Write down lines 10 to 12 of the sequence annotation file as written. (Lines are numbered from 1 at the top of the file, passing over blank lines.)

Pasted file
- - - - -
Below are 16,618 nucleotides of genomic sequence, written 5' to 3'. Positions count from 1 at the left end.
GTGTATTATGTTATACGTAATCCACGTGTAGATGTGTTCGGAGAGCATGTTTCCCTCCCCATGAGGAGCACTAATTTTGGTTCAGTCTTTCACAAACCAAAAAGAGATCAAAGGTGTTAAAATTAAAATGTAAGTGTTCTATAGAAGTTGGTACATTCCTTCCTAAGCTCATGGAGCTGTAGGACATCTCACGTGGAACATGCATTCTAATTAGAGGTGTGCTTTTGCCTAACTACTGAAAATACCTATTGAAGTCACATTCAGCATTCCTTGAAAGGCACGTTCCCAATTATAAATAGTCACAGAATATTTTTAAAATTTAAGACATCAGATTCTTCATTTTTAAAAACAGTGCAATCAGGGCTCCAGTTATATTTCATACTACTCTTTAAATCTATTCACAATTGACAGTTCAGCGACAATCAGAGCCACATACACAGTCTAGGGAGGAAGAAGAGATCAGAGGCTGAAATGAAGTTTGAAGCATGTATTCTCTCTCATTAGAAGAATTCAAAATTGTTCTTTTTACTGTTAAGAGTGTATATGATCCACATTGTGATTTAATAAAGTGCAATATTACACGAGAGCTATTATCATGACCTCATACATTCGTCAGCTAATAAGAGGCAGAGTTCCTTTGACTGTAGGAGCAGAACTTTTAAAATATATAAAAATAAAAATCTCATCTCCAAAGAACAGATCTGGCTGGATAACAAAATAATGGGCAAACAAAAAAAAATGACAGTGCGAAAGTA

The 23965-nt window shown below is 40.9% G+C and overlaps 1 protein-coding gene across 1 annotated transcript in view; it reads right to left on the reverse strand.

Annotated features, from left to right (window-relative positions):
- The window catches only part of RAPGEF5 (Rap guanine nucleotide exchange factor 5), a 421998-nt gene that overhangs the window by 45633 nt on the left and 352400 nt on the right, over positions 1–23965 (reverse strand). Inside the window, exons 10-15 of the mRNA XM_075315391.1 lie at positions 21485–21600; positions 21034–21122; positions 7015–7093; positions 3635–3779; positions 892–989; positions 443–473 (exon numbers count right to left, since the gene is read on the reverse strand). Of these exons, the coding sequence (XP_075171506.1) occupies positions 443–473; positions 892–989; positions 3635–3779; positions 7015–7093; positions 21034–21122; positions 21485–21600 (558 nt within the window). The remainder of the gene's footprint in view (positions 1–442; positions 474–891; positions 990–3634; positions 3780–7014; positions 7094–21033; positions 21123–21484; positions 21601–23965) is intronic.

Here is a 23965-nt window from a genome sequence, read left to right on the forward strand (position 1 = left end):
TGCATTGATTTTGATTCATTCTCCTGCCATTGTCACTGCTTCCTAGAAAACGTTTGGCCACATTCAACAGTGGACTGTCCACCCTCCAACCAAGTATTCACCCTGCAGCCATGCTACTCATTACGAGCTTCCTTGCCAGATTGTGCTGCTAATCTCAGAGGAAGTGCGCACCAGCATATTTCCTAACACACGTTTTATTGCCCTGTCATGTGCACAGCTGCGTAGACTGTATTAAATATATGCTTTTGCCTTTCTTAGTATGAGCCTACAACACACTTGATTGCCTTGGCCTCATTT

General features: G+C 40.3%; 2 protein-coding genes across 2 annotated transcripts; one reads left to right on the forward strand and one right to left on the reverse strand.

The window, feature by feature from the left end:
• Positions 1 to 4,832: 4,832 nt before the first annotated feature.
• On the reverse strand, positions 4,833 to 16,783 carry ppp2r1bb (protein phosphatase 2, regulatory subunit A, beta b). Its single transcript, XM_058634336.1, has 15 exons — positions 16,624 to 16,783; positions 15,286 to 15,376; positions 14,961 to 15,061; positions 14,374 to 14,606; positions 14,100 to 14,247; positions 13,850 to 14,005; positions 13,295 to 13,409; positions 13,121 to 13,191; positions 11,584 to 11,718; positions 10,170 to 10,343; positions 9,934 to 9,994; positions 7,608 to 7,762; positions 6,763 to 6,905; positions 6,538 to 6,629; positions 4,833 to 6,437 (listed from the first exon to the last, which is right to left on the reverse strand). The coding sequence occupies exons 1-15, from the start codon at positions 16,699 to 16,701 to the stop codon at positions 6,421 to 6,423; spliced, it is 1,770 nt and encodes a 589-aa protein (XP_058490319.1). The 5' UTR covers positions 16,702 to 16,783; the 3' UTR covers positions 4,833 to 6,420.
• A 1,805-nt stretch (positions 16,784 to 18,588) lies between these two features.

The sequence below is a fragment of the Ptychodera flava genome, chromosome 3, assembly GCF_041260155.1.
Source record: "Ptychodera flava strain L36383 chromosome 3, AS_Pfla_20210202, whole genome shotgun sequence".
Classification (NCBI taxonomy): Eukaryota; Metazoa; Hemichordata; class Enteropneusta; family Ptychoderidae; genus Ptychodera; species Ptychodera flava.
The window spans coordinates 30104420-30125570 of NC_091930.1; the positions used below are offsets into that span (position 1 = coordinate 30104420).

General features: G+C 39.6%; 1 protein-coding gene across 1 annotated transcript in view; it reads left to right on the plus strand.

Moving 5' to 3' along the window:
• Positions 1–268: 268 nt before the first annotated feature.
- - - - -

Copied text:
• Positions 1 to 4,832: 4,832 nt before the first annotated feature.
• On the reverse strand, positions 4,833 to 16,783 carry ppp2r1bb (protein phosphatase 2, regulatory subunit A, beta b). Its single transcript, XM_058634336.1, has 15 exons — positions 16,624 to 16,783; positions 15,286 to 15,376; positions 14,961 to 15,061; positions 14,374 to 14,606; positions 14,100 to 14,247; positions 13,850 to 14,005; positions 13,295 to 13,409; positions 13,121 to 13,191; positions 11,584 to 11,718; positions 10,170 to 10,343; positions 9,934 to 9,994; positions 7,608 to 7,762; positions 6,763 to 6,905; positions 6,538 to 6,629; positions 4,833 to 6,437 (listed from the first exon to the last, which is right to left on the reverse strand). The coding sequence occupies exons 1-15, from the start codon at positions 16,699 to 16,701 to the stop codon at positions 6,421 to 6,423; spliced, it is 1,770 nt and encodes a 589-aa protein (XP_058490319.1). The 5' UTR covers positions 16,702 to 16,783; the 3' UTR covers positions 4,833 to 6,420.
• A 1,805-nt stretch (positions 16,784 to 18,588) lies between these two features.